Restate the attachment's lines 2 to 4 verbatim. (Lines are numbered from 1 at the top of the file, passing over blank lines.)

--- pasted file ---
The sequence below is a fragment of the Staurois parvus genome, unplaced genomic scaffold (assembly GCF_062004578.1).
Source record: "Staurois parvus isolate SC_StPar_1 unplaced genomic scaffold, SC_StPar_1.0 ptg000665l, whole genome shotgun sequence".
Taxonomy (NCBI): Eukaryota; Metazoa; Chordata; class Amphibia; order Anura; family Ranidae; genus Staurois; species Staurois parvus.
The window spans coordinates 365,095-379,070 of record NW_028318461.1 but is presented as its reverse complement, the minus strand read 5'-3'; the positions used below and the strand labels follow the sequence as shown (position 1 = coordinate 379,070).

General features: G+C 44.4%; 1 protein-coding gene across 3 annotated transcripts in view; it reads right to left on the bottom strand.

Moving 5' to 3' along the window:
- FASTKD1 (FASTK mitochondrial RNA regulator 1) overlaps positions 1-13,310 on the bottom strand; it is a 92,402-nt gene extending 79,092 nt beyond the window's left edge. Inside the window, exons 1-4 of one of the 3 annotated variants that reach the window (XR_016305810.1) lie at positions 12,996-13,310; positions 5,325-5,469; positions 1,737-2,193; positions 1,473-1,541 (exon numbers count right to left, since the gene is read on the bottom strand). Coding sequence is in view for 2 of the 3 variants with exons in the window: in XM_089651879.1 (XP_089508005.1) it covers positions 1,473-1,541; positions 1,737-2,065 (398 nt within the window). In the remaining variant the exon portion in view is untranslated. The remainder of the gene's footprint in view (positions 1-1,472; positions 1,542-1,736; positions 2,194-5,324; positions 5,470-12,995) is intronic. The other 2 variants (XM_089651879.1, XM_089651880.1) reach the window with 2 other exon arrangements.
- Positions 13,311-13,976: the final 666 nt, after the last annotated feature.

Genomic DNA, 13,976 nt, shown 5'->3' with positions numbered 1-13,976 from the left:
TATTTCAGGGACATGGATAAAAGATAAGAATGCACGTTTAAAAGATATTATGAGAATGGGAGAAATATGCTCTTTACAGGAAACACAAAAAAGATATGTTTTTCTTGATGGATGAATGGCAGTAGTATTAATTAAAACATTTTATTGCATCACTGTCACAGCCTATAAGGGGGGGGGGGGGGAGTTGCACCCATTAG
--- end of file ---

Source record: "Staurois parvus isolate SC_StPar_1 unplaced genomic scaffold, SC_StPar_1.0 ptg000665l, whole genome shotgun sequence".
Taxonomy (NCBI): Eukaryota; Metazoa; Chordata; class Amphibia; order Anura; family Ranidae; genus Staurois; species Staurois parvus.
The window spans coordinates 365,095-379,070 of record NW_028318461.1 but is presented as its reverse complement, the minus strand read 5'-3'; the positions used below and the strand labels follow the sequence as shown (position 1 = coordinate 379,070).